To achieve this study, accounting data have been collected jointly from annual reports of companies in the sample, information available in the European scoreboard and the database “Thomson One Banker (TCS)8”: Information concerning the capitalization of R & D annual reports is gathered fromfirms.Data for the years 2007 and 2008 regarding the market capitalization of these firms, their industries and the number of employees are available on the European scoreboard prepared by the Common Center of Research and directorate-general of European Research Commission(the dashboard of industrial R & D is carried out in 2009, it reports the trends of the firms and reports the top 1000 of companies in Europe, according to their spending on R&D in Europe and the same in the world).Data for the years 2007 and 2008 concerning total debt, personnel costs, net income and quality of the auditor were collected from annual reports of the firms.This is also the case for data relative to operating profit and total assets for the years 2005-2006-2007-2008 to calculate the variation of ROA2008and ROA2007relative to the average of two previous years.Finally, the information relative to the risk “Beta” is available on the database “Thomson One Banker” Purification of data and description of the sample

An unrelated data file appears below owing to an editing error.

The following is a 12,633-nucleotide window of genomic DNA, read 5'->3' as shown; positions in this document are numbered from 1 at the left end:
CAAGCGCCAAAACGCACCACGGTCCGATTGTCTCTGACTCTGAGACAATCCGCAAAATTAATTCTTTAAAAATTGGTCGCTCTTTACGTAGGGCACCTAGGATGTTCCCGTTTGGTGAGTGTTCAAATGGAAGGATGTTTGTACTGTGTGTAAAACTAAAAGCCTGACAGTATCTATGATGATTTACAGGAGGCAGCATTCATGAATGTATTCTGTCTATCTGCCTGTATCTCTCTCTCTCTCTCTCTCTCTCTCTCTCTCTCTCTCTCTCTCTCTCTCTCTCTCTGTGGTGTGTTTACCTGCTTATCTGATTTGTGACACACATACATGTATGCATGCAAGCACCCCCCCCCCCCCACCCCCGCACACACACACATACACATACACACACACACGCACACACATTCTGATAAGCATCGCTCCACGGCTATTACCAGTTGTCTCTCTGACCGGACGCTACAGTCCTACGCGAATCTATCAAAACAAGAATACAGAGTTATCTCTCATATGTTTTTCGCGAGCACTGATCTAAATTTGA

We started with a sample of 125 companies. The consultation of their annual reports revealed that 19 of them dont communicate informations about the capitalization of the R&D, and among the 106 remaining firms, we were forced to eliminate 29 ones because there are other missing data (unavailability of annual reports or some other information).Hence, the final sample includes only 77 companies.

To describe our sample according to the activity of the firms, we will take a rigorous classification of the sectors, provided by the British Department of Trade and Industry, which presents a typology of 39 sectors of activities into 3 groups of sectors: